Sunday, October 11, 2015

An Aristotelian argument for a causal principle

Start with these assumptions:

  1. Laws of nature are grounded in the powers of things. (I.e., Aristotelian picture of laws.)
  2. Space can be infinite.
  3. Newtonian physics is metaphysically possible.
There is a somewhat handwaving argument that if (1)-(3) are true, then an object cannot come into existence ex nihilo for no cause at all, and hence we have a causal princople.

Here's why. Say that a gridpoint in a Newtonian three dimensional space is a point with coordinates (x,y,z) where x,y and z are integers (in some fixed unit system).

Given (1)-(3) and assuming that objects can pop into existence ex nihilo, it should possible to start with a universe of finite total mass and then for a Newtonian particle of equal non-zero mass to simultaneously pop into existence at all and only those gridpoints (x,y,z) where z is positive, with nothing popping into existence elsewhere. Here's why. At each gridpoint, the object should be able to pop into existence. But objects that pop into existence causelessly at one location in space would be doing so in complete oblivion of what happens at other gridpoints. There should be total logical independence between all the poppings into existence. If so, then any combination of poppings or non-poppings should be able to happen at the gridpoints, and in particular, it should possible to have particles of equal mass pop into existence at the gridpoints with positive z-coordinates but nowhere else. But if this happened, then each particle would experience an infinite force in the direction of the z-axis (this follows from Newton's shell theorem and some approximation work), which would result in an infinite acceleration, which is absurd.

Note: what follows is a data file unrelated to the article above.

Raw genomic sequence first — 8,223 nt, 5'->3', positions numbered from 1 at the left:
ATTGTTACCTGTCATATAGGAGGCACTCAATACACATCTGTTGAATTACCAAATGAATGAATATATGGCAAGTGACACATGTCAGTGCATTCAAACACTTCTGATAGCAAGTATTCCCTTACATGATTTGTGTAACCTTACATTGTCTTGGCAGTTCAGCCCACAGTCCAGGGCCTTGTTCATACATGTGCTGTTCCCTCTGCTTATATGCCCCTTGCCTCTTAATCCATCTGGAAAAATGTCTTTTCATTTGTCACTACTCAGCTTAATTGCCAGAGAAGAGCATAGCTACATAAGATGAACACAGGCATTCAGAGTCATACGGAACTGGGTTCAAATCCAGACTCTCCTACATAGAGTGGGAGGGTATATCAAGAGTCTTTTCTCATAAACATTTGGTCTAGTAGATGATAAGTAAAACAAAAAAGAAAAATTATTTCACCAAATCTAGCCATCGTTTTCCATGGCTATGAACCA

A relativistic version of this argument would require that spacetime can be infinite, so we could arrange the particles popping into existence along a single backwards light-cone.

There is a more general point here. The above example will remind regular readers of an argument I recently gave for causal finitism. I think many paradox-based arguments for causal finitism can be turned into arguments for causal principles in something like the above way. If this is right, this is very cool, because we can get both premises of a Kalaam Cosmological Argument out of the paradoxes then.

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